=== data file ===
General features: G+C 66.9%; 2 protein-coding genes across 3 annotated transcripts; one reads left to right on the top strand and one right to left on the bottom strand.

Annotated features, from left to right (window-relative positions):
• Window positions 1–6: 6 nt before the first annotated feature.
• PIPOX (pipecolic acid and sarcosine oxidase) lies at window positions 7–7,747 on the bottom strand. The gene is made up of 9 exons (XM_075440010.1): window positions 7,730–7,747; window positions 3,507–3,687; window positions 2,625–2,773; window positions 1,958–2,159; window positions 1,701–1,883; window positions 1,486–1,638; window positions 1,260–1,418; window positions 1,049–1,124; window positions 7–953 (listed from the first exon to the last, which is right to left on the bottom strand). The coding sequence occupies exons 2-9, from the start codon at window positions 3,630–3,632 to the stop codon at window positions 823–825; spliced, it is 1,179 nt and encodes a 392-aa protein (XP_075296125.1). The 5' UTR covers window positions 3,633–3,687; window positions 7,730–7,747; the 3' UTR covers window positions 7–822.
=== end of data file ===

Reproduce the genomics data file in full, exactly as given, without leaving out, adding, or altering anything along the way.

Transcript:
General features: G+C 66.9%; 2 protein-coding genes across 3 annotated transcripts; one reads left to right on the top strand and one right to left on the bottom strand.

Annotated features, from left to right (window-relative positions):
• Window positions 1–6: 6 nt before the first annotated feature.
• PIPOX (pipecolic acid and sarcosine oxidase) lies at window positions 7–7,747 on the bottom strand. The gene is made up of 9 exons (XM_075440010.1): window positions 7,730–7,747; window positions 3,507–3,687; window positions 2,625–2,773; window positions 1,958–2,159; window positions 1,701–1,883; window positions 1,486–1,638; window positions 1,260–1,418; window positions 1,049–1,124; window positions 7–953 (listed from the first exon to the last, which is right to left on the bottom strand). The coding sequence occupies exons 2-9, from the start codon at window positions 3,630–3,632 to the stop codon at window positions 823–825; spliced, it is 1,179 nt and encodes a 392-aa protein (XP_075296125.1). The 5' UTR covers window positions 3,633–3,687; window positions 7,730–7,747; the 3' UTR covers window positions 7–822.